By planning ahead, GUSD averted money woes

By Bill Donovan
Special to the Times

WINDOW ROCK, June 6, 2013

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T he Ganado School District is heading into the new school year in an enviable position - with money in the bank and no plans to lay off any teachers because of budgetary concerns.

While a number of other school districts on the reservation and in nearby border towns are worried about cutbacks in federal and state funding, Ganado's superintendent, William Allsbrooks, said he is going into the new school year looking at creating new positions to shore up the district's academic program.

The district hasn't been exactly flushed with revenue but Allsbrooks, who was persuaded by the Ganado school board to come out of retirement last October and take on the interim superintendent position, said one of the first things he did when he came on was take a good look at expenses and cut a lot of waste.

"We are still waiting to hear from the state legislature about a final budget for next year but it looks like we may be getting a 1.8 percent increase," he said.

That's the amount that has been approved by the Arizona Senate. That increase would provide an extra $300,000 for transportation and basic operating expenses.

Allsbrooks already knows he wants to use part of that money to start buying new textbooks for the district.

"We used to be on a five-year rotation in buying new textbooks but we got off that a couple of years ago because of budget problems," he said, adding that he would like to get new social studies textbooks in the coming year and get back on the rotation system.

Like all of the other districts in this area, Ganado has been seeing decreasing enrollment for a number of years and as a result of this, Allsbrooks has been looking at staffing needs.

The district has been able to eliminate a couple of positions at the high school and one at the primary school because of decreases in enrollment, which has also helped the bottom line and enabled the district for the first time in six years to give pay increases to teachers and classified employees.

Teachers and anyone making more than $12 an hour received an 8 percent pay increase and anyone making less than that received a bump of $1 an hour, Allsbrooks said.


One of the main reasons the district doesn't find itself in a financial bind like others on the reservation, said Allsbrooks, is that district officials took note of possible shortfalls and planned ahead.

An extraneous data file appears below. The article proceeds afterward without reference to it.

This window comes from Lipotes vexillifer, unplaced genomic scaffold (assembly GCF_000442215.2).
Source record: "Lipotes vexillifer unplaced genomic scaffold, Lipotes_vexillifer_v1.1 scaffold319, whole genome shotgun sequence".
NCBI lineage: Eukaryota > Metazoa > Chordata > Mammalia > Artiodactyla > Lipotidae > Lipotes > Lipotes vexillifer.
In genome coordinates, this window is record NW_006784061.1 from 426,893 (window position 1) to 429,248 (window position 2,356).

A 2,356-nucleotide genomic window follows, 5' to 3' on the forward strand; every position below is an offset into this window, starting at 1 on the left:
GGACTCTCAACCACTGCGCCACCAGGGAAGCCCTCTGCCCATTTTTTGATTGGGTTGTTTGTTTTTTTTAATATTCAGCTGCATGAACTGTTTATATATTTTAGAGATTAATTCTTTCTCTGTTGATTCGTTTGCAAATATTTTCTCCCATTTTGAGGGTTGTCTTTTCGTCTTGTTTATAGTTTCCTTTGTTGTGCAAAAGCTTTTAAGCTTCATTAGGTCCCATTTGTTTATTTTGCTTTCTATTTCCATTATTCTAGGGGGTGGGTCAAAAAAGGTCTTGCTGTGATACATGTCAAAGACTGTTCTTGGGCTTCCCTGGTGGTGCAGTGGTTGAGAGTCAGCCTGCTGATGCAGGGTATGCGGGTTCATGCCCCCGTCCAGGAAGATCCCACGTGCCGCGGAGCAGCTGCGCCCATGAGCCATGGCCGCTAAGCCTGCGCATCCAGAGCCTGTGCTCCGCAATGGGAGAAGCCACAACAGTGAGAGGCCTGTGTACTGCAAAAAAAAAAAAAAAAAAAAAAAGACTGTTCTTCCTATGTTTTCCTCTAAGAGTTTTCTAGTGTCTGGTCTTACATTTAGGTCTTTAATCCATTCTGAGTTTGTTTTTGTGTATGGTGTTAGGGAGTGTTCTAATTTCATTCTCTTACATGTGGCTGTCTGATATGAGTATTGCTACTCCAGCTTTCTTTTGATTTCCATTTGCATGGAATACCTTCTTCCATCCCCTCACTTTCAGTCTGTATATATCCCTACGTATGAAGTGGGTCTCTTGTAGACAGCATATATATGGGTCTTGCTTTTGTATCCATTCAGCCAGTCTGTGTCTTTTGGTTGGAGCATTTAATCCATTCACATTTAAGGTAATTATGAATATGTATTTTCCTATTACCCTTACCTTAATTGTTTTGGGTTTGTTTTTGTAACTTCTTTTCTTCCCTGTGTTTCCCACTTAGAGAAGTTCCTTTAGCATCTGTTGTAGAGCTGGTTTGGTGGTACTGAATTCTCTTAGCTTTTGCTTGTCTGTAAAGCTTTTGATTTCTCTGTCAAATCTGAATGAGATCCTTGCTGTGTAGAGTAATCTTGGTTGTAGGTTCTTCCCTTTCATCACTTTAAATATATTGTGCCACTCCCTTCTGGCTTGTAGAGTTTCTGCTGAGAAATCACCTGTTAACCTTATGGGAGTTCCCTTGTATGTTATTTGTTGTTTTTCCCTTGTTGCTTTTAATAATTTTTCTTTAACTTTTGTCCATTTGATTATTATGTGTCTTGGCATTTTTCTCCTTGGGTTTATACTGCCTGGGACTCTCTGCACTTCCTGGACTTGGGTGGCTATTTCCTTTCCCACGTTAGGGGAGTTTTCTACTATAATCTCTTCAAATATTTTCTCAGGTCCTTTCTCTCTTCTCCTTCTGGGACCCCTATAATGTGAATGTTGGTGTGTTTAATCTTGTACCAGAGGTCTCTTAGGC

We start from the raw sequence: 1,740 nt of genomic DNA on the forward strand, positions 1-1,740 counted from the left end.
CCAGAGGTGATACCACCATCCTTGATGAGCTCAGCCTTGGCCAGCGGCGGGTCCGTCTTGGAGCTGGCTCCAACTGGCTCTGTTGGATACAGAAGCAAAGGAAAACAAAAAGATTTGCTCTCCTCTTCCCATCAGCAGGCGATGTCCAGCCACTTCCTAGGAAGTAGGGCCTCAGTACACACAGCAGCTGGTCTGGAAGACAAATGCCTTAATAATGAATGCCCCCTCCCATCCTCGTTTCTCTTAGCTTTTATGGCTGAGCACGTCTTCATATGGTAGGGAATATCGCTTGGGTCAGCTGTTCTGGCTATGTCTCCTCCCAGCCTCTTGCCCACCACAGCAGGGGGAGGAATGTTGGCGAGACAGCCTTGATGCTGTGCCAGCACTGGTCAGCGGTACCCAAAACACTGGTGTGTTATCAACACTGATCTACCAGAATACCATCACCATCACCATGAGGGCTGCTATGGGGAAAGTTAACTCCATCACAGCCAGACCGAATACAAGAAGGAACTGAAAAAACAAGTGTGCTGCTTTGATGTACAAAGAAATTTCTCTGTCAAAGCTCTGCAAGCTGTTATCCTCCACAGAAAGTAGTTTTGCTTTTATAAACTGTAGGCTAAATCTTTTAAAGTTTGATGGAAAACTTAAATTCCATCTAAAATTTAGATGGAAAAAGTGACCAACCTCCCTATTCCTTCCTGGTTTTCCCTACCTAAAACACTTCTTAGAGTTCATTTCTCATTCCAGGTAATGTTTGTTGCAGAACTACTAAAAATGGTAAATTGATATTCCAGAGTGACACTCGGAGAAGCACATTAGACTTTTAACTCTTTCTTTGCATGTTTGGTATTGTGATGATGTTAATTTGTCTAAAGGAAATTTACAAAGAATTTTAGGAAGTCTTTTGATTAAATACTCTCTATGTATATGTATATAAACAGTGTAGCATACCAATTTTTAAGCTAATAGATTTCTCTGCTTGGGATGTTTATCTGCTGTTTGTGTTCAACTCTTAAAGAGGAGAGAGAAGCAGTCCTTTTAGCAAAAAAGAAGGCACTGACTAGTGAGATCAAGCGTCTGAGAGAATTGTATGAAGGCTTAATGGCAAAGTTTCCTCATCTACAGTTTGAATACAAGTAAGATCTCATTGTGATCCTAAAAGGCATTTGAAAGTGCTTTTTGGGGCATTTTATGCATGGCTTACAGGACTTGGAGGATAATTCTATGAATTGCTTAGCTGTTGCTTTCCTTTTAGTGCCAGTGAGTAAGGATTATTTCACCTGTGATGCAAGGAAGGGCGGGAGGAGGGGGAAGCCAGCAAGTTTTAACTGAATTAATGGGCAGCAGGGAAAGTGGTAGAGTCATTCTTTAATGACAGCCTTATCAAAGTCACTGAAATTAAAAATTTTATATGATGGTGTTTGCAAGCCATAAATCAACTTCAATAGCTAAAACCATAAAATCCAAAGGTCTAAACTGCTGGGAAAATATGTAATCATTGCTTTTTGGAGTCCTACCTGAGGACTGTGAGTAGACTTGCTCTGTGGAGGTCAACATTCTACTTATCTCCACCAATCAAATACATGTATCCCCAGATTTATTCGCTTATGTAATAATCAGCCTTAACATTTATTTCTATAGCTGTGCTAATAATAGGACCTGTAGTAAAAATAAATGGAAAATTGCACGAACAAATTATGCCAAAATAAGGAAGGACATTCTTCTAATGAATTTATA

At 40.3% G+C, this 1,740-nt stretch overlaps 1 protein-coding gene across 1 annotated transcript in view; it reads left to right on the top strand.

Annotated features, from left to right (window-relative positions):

For example, Allsbrooks said he began hearing reports that federal funding to the district would be cut back because of the sequestering and instead of spending the federal money in the hopes it wouldn't happen, he set aside $650,000 and put it in a special account which he didn't touch.

"We were hoping it wouldn't happen but when it did we had the money set aside; it didn't impact our budget," he said.

The district operates on a total budget of about $23 million and because of careful planning, Allsbrooks said it is looking at carrying over to next year about $4 million in federal impact aid monies, which will allow GUSD to make some improvements even if the state legislature decides to take away any proposed increases for next year.

Another change in effect for next year, he said, has been a restructuring to go from four schools to three. No schools will be closed but it will allow for a more efficient operation.

The new setup will move the sixth grade up a level so that the schools will go from kindergarten to fifth grade, sixth through eighth for the middle school and then ninth through 12th for the high school.

The primary and intermediate schools, which are located across the street from each other, have been combined into one school with both buildings still being used for classrooms, he said.

The district has also asked Allsbrooks, who was also superintendent in the Kayenta School District in the year 2000, to stay on and he said that at the request of the board he has signed a three-year contract, putting off his retirement for a little longer.

His family lives in Phoenix and he said the major disadvantage of staying on as superintendent is that he will not be able to see his grandchildren every day.

But the other side of that is the fact that he won't have to be worried about being bored because life as a superintendent on the reservation is a daily challenge.